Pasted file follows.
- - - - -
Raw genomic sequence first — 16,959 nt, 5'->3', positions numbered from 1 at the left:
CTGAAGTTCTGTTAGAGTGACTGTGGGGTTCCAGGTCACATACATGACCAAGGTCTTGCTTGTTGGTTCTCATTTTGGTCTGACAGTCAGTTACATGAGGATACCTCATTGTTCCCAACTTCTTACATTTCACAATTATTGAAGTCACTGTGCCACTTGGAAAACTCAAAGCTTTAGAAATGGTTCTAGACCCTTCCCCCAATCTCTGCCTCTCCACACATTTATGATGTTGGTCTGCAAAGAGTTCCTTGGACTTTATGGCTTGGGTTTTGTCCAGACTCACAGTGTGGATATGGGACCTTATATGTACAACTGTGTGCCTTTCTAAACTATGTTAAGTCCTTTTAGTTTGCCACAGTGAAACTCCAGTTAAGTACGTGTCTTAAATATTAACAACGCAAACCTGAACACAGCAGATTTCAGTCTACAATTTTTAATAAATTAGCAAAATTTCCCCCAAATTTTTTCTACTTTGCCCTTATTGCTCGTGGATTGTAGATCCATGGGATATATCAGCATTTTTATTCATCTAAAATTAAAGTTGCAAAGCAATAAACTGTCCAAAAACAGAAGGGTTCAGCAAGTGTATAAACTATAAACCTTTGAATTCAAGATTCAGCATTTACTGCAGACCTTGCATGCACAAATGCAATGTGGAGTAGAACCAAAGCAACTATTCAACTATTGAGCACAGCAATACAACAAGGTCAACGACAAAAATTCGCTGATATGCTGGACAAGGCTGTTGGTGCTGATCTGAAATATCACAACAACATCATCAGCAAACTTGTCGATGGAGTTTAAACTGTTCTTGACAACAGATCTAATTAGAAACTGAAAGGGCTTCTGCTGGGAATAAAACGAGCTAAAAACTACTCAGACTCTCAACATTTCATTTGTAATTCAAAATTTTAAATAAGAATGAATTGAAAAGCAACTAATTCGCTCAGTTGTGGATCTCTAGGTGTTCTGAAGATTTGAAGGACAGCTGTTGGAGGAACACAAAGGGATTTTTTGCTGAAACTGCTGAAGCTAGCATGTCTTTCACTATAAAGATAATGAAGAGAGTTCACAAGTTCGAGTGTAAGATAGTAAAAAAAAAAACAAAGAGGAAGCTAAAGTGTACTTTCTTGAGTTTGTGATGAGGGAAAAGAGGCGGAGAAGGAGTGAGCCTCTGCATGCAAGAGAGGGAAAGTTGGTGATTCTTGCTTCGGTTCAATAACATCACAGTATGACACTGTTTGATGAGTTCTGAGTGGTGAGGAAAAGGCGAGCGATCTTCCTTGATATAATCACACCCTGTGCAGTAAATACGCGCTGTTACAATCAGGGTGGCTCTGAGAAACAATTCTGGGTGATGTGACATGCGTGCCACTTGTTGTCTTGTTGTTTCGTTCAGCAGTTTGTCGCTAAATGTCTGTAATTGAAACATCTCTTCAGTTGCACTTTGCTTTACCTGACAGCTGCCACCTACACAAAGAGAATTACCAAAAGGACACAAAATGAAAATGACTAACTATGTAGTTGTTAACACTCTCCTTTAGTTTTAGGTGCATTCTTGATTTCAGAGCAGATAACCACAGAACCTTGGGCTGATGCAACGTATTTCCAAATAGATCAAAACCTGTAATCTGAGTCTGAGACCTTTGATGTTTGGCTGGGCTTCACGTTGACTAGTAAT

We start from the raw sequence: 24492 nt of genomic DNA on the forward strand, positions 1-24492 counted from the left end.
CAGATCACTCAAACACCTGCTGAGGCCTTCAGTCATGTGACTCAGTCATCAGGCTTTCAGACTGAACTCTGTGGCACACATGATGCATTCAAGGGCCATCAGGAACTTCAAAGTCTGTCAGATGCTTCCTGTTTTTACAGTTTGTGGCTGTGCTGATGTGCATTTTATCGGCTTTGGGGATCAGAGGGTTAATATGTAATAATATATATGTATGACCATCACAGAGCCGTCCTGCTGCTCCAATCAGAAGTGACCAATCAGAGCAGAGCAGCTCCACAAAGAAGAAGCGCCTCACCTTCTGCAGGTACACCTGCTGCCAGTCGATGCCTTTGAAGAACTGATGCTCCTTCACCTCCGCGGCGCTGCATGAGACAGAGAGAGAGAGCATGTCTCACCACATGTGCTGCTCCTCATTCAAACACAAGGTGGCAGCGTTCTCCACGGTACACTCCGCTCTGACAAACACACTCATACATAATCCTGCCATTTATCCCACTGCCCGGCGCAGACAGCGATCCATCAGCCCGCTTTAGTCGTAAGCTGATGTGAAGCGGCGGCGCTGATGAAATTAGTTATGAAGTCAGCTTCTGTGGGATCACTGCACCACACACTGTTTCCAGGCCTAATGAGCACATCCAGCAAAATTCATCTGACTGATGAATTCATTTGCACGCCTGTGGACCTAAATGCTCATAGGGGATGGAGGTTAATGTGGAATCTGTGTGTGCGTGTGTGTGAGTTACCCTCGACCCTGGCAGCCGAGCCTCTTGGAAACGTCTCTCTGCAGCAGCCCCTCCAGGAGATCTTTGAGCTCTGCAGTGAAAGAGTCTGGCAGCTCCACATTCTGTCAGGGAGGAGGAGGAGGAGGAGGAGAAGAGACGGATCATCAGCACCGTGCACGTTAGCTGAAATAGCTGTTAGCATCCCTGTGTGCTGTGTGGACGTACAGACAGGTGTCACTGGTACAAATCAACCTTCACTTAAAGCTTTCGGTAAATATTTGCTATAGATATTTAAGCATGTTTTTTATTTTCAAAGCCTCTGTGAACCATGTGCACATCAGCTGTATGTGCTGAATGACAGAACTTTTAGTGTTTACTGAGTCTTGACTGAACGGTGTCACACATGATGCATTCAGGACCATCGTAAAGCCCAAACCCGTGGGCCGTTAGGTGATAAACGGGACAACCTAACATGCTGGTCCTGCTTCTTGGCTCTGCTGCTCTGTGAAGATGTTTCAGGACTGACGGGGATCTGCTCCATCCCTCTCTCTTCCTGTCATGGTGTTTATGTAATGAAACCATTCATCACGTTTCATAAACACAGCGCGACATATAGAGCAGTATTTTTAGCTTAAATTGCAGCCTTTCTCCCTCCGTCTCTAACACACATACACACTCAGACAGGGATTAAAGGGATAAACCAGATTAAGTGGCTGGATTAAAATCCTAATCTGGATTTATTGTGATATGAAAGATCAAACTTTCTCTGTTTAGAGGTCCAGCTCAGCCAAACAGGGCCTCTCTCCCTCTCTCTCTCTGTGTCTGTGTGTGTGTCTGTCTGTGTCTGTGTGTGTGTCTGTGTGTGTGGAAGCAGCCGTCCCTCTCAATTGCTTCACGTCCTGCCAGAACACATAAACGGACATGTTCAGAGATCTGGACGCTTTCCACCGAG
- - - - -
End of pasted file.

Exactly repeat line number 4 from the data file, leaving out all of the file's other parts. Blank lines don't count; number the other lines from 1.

CAGATCACTCAAACACCTGCTGAGGCCTTCAGTCATGTGACTCAGTCATCAGGCTTTCAGACTGAACTCTGTGGCACACATGATGCATTCAAGGGCCATCAGGAACTTCAAAGTCTGTCAGATGCTTCCTGTTTTTACAGTTTGTGGCTGTGCTGATGTGCATTTTATCGGCTTTGGGGATCAGAGGGTTAATATGTAATAATATATATGTATGACCATCACAGAGCCGTCCTGCTGCTCCAATCAGAAGTGACCAATCAGAGCAGAGCAGCTCCACAAAGAAGAAGCGCCTCACCTTCTGCAGGTACACCTGCTGCCAGTCGATGCCTTTGAAGAACTGATGCTCCTTCACCTCCGCGGCGCTGCATGAGACAGAGAGAGAGAGCATGTCTCACCACATGTGCTGCTCCTCATTCAAACACAAGGTGGCAGCGTTCTCCACGGTACACTCCGCTCTGACAAACACACTCATACATAATCCTGCCATTTATCCCACTGCCCGGCGCAGACAGCGATCCATCAGCCCGCTTTAGTCGTAAGCTGATGTGAAGCGGCGGCGCTGATGAAATTAGTTATGAAGTCAGCTTCTGTGGGATCACTGCACCACACACTGTTTCCAGGCCTAATGAGCACATCCAGCAAAATTCATCTGACTGATGAATTCATTTGCACGCCTGTGGACCTAAATGCTCATAGGGGATGGAGGTTAATGTGGAATCTGTGTGTGCGTGTGTGTGAGTTACCCTCGACCCTGGCAGCCGAGCCTCTTGGAAACGTCTCTCTGCAGCAGCCCCTCCAGGAGATCTTTGAGCTCTGCAGTGAAAGAGTCTGGCAGCTCCACATTCTGTCAGGGAGGAGGAGGAGGAGGAGGAGAAGAGACGGATCATCAGCACCGTGCACGTTAGCTGAAATAGCTGTTAGCATCCCTGTGTGCTGTGTGGACGTACAGACAGGTGTCACTGGTACAAATCAACCTTCACTTAAAGCTTTCGGTAAATATTTGCTATAGATATTTAAGCATGTTTTTTATTTTCAAAGCCTCTGTGAACCATGTGCACATCAGCTGTATGTGCTGAATGACAGAACTTTTAGTGTTTACTGAGTCTTGACTGAACGGTGTCACACATGATGCATTCAGGACCATCGTAAAGCCCAAACCCGTGGGCCGTTAGGTGATAAACGGGACAACCTAACATGCTGGTCCTGCTTCTTGGCTCTGCTGCTCTGTGAAGATGTTTCAGGACTGACGGGGATCTGCTCCATCCCTCTCTCTTCCTGTCATGGTGTTTATGTAATGAAACCATTCATCACGTTTCATAAACACAGCGCGACATATAGAGCAGTATTTTTAGCTTAAATTGCAGCCTTTCTCCCTCCGTCTCTAACACACATACACACTCAGACAGGGATTAAAGGGATAAACCAGATTAAGTGGCTGGATTAAAATCCTAATCTGGATTTATTGTGATATGAAAGATCAAACTTTCTCTGTTTAGAGGTCCAGCTCAGCCAAACAGGGCCTCTCTCCCTCTCTCTCTCTGTGTCTGTGTGTGTGTCTGTCTGTGTCTGTGTGTGTGTCTGTGTGTGTGGAAGCAGCCGTCCCTCTCAATTGCTTCACGTCCTGCCAGAACACATAAACGGACATGTTCAGAGATCTGGACGCTTTCCACCGAG